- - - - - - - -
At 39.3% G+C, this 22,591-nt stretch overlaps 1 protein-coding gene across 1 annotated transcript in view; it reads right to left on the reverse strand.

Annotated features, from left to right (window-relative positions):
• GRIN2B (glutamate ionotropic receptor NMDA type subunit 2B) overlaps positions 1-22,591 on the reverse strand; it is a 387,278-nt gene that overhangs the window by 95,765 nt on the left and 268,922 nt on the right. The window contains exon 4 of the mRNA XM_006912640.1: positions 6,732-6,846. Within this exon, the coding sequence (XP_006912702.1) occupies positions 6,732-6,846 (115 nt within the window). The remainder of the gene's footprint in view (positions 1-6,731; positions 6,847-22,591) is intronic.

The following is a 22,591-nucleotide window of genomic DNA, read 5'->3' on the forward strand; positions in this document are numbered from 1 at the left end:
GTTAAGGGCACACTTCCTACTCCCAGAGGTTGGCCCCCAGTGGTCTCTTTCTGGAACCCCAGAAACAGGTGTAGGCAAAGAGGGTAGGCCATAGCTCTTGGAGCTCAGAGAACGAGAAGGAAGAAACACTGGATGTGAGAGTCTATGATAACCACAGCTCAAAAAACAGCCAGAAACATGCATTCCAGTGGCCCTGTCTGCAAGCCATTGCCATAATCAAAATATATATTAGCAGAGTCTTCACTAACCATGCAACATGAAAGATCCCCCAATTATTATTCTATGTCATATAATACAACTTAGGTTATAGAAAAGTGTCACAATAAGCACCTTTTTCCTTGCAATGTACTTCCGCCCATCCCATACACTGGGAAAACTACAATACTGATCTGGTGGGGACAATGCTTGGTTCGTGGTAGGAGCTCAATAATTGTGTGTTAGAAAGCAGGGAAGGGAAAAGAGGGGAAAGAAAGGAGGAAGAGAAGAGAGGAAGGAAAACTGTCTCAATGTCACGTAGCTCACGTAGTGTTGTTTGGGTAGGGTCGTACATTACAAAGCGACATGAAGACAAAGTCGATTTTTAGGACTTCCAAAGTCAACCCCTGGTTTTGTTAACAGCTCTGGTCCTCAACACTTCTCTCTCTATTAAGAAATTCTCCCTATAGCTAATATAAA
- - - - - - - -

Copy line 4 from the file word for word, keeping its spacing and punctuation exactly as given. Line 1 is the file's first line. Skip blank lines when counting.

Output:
The following is a 22,591-nucleotide window of genomic DNA, read 5'->3' on the forward strand; positions in this document are numbered from 1 at the left end: